KUALA LUMPUR, Oct 30 — The Selangor government said today it will spend RM200 million over four main initiatives over the next 18 months in river pollution mitigation efforts.
Selangor Mentri Besar Datuk Seri Amirudin Shari said the four initiatives could even reduce stop-work incidences by up to 90 per cent at the SSP1, 2, 3, Rantau Panjang, Semenyih 1 and 2 water treatment plants, which would otherwise affect 1.6 million accounts holders.
“The implementation of these four projects will start this year and is expected to be completed within 18 months. The state government has allocated a cost of RM200 million.
“We are confident that this will reduce up to 90 per cent of the risk of stop-work at the SSP1, 2, 3, LRA Rantau Panjang and LRA Semenyih 1 and 2 water treatment plants, causing water supply disruption to 1.6 million accounts users due to pollution,’’ he said.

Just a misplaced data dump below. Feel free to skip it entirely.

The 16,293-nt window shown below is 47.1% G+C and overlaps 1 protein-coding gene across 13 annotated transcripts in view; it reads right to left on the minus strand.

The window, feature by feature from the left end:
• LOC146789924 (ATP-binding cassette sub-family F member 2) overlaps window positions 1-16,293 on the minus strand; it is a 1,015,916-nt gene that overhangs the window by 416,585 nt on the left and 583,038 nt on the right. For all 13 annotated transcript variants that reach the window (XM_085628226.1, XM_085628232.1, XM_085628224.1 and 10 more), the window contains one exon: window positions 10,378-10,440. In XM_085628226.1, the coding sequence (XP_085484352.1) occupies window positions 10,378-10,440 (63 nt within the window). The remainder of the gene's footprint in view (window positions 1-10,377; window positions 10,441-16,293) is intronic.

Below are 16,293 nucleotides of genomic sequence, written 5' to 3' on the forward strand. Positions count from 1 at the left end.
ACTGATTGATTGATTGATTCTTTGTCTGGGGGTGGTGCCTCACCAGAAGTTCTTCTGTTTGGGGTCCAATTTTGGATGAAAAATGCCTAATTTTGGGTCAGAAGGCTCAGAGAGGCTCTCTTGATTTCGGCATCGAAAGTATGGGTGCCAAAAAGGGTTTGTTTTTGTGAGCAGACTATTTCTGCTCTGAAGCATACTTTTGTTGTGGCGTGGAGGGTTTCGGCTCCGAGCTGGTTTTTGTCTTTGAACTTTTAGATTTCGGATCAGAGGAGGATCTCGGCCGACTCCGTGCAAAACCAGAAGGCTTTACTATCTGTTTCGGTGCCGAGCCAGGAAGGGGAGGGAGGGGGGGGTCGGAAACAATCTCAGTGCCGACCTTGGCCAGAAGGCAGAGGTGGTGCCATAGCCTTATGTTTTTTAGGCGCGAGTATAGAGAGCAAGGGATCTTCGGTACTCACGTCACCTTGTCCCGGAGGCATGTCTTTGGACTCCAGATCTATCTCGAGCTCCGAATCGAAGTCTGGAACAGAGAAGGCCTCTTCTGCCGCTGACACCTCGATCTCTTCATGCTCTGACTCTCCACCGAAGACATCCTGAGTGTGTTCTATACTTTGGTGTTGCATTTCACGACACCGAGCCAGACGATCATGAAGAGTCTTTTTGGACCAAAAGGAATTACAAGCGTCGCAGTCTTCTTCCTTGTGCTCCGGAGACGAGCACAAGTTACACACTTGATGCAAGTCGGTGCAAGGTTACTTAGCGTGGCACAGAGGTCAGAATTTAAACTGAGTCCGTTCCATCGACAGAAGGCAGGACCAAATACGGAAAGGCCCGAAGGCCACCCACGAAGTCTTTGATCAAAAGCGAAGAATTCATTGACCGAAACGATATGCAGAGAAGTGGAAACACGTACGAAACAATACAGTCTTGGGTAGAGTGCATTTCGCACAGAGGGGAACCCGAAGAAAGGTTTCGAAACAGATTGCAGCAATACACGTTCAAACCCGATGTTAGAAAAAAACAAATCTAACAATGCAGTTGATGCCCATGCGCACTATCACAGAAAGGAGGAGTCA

Amiruddin explained the first initiative will see the state government amend the Selangor Water Management Authority (LUAS) Enactment 1999, as it seeks higher fines for water pollution violations.
The state, through LUAS, will also enforced monitoring mechanism on effluents released into the river based on its daily capacity as well as the implementation of the Polluter Pay Principle, where river polluters will be required to pay a certain amount to the state to cover the cost of restoring the damage caused by their pollution.
The second initiative is a Bio-Remediation pioneer project to restore the water quality of the Gong river and it will be replicated to the Sembah, Beranang and Buah rivers, which is the three main rivers identified by the government as the main source of pollution for the Selangor and Langat river, said Amirudin.
The third initiative consists of 24-hour surveillance in key areas along the Selangor and Langat river basins as well installing more water telemetry devices as part of an early warning system.
Finally, the state will initiate a project to pump raw water from the HORAS 600 water ponds in the Selangor river and the Pond C in the Semenyih river.
This year alone, the Klang Valley has faced over eight major water disruption incidents that left millions of consumers high and dry.
Most of the water disruptions have been attributed to pollution along the Selangor, Langat and Semenyih rivers.